- The Differences of Impreſsible and Not Impreſsible; Figurable and Not Figurable; Mouldable and Not Mouldable; Sciſsile and Not Sciſsile; And many other Paſsions of Matter, are Plebeian Notions, applied vnto the Inſtruments and Vſes which Men ordinarily practiſe; [...]
- (obsolete) An innate attribute, property, or quality of a thing.
- [...] to obtain the knowledge of some passion of the circle.
- (obsolete) Disorder of the mind; madness.
- c. 1606, William Shakespeare, “The Tragedie of Macbeth”, in Mr. William Shakespeares Comedies, Histories, & Tragedies: Published According to the True Originall Copies (First Folio), London: […] Isaac Iaggard, and Ed[ward] Blount, published 1623, OCLC 606515358, [Act III, scene iv], page 142, column 1:
- The fit is momentary, vpon a thought / He will againe be well. If much you note him / You ſhall offend him, and extend his Paſſion, / Feed, and regard him not.
- The translations below need to be checked and inserted above into the appropriate translation tables, removing any numbers. Numbers do not necessarily match those in definitions. See instructions at Wiktionary:Entry layout § Translations.
- (obsolete) To suffer pain or sorrow; to experience a passion; to be extremely agitated.
- c. 1595–1596, W. Shakespere [i.e., William Shakespeare], A Pleasant Conceited Comedie Called, Loues Labors Lost. […] (First Quarto), London: […] W[illiam] W[hite] for Cut[h]bert Burby, published 1598, OCLC 61366361; republished as Shakspere’s Loves Labours Lost (Shakspere-Quarto Facsimiles; no. 5), London: W[illiam] Griggs, […], , OCLC 1154977408, [Act I, scene i]:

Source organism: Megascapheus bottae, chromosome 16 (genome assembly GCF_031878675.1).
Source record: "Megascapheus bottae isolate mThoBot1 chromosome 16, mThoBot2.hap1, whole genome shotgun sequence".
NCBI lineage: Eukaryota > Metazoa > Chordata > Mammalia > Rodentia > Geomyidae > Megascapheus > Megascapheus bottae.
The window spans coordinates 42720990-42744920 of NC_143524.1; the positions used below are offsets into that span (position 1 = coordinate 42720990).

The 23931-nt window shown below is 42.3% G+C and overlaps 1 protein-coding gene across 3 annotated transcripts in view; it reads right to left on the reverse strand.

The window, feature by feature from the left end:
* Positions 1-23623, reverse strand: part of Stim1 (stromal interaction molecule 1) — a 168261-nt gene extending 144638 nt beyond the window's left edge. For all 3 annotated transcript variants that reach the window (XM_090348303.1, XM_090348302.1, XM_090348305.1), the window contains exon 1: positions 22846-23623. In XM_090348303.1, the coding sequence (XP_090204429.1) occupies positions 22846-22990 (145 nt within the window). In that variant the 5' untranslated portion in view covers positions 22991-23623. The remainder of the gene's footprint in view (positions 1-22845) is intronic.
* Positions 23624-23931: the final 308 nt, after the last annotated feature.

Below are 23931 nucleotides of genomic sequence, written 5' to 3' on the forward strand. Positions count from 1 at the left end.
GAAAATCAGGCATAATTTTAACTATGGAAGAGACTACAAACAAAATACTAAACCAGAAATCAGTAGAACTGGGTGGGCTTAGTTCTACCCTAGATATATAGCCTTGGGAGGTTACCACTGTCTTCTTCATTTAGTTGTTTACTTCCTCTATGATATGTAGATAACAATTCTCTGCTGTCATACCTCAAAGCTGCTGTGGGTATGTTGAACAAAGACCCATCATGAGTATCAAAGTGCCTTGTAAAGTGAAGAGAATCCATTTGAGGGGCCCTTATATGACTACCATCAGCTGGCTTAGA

- There did I ſee that low ſpirited Swaine, [...] hight Coſtard, (Clow[ne]. O mee) ſorted and conſorted contrary to thy eſtabliſhed proclaymed Edict and continent Cannon; Which with, o with, but with this I paſſion to ſay wherewith: / Clo[wne]. With a Wench.
- 1820, John Keats, “(please specify the poem)”, in Lamia, Isabella, the Eve of St. Agnes, and Other Poems, London: […] [Thomas Davison] for Taylor and Hessey, […], OCLC 927360557:
- she passioned
To see herself escap'd from so sore ills
- she passioned
- (transitive) To give a passionate character to.
- John A. Simpson and Edward S. C. Weiner, editors (1989), “passion”, in The Oxford English Dictionary, 2nd edition, Oxford: Clarendon Press, →ISBN.
- Genitive singular form of passio.
passion f (plural passions)
- “passion” in Trésor de la langue française informatisé (The Digitized Treasury of the French Language).
- Alternative form of
passion f (plural passions)
- French: passion
passion f (nominative plural passione)
- passion of Christ
- ðaet Eghwilc messepriost gesinge fore Osuulfes sawle twa messan, twa fore Beornðryðe sawle; and aeghwilc diacon arede twa passione fore his sawle, twa for hire; ― that Every mass-priest recites for Oswulf's soul two masses, two for Beornthryth's soul; and every deacon reads two passions for his soul. (Oswulf's Charters, c805)
- >? Middle English: passioun
- John R. Clark Hall (1916), “passion”, in A Concise Anglo-Saxon Dictionary, 2nd edition, New York: Macmillan.
- Joseph Bosworth and T. Northcote Toller (1898), “passion”, in An Anglo-Saxon Dictionary, 2nd edition, Oxford: Oxford University Press.
- passion (suffering)
- Middle French: passion
- French: passion
- → Middle English: passioun, pascioun, passion, passione, passioune, passiun, passyon, passyoun, passyun